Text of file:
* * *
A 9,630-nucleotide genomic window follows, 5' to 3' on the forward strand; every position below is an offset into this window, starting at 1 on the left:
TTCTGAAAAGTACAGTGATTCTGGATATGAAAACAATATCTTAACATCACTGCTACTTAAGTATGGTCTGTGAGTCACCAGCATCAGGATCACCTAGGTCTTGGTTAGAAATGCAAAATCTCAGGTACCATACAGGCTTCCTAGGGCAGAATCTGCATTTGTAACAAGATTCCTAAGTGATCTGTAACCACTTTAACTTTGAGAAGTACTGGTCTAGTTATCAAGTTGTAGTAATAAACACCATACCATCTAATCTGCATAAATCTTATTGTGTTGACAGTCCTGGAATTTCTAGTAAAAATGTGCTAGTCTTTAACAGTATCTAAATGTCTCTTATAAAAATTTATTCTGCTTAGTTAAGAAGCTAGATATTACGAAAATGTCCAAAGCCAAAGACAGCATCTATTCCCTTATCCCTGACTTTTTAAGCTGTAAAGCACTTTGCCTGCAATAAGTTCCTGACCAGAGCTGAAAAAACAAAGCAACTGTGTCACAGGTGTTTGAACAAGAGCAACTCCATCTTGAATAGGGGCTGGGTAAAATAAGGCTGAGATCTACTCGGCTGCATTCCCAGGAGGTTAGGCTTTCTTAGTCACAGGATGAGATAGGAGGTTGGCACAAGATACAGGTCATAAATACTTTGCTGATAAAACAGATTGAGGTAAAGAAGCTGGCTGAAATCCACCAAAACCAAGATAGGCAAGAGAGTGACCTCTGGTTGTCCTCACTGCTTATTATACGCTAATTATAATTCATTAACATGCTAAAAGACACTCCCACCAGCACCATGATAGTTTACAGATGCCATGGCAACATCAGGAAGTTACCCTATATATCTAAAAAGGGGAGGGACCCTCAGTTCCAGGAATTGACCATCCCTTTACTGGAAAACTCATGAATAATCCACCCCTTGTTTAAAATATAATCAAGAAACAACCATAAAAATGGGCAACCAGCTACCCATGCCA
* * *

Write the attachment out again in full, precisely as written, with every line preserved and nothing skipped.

A 9,630-nucleotide genomic window follows, 5' to 3' on the forward strand; every position below is an offset into this window, starting at 1 on the left:
TTCTGAAAAGTACAGTGATTCTGGATATGAAAACAATATCTTAACATCACTGCTACTTAAGTATGGTCTGTGAGTCACCAGCATCAGGATCACCTAGGTCTTGGTTAGAAATGCAAAATCTCAGGTACCATACAGGCTTCCTAGGGCAGAATCTGCATTTGTAACAAGATTCCTAAGTGATCTGTAACCACTTTAACTTTGAGAAGTACTGGTCTAGTTATCAAGTTGTAGTAATAAACACCATACCATCTAATCTGCATAAATCTTATTGTGTTGACAGTCCTGGAATTTCTAGTAAAAATGTGCTAGTCTTTAACAGTATCTAAATGTCTCTTATAAAAATTTATTCTGCTTAGTTAAGAAGCTAGATATTACGAAAATGTCCAAAGCCAAAGACAGCATCTATTCCCTTATCCCTGACTTTTTAAGCTGTAAAGCACTTTGCCTGCAATAAGTTCCTGACCAGAGCTGAAAAAACAAAGCAACTGTGTCACAGGTGTTTGAACAAGAGCAACTCCATCTTGAATAGGGGCTGGGTAAAATAAGGCTGAGATCTACTCGGCTGCATTCCCAGGAGGTTAGGCTTTCTTAGTCACAGGATGAGATAGGAGGTTGGCACAAGATACAGGTCATAAATACTTTGCTGATAAAACAGATTGAGGTAAAGAAGCTGGCTGAAATCCACCAAAACCAAGATAGGCAAGAGAGTGACCTCTGGTTGTCCTCACTGCTTATTATACGCTAATTATAATTCATTAACATGCTAAAAGACACTCCCACCAGCACCATGATAGTTTACAGATGCCATGGCAACATCAGGAAGTTACCCTATATATCTAAAAAGGGGAGGGACCCTCAGTTCCAGGAATTGACCATCCCTTTACTGGAAAACTCATGAATAATCCACCCCTTGTTTAAAATATAATCAAGAAACAACCATAAAAATGGGCAACCAGCTACCCATGCCA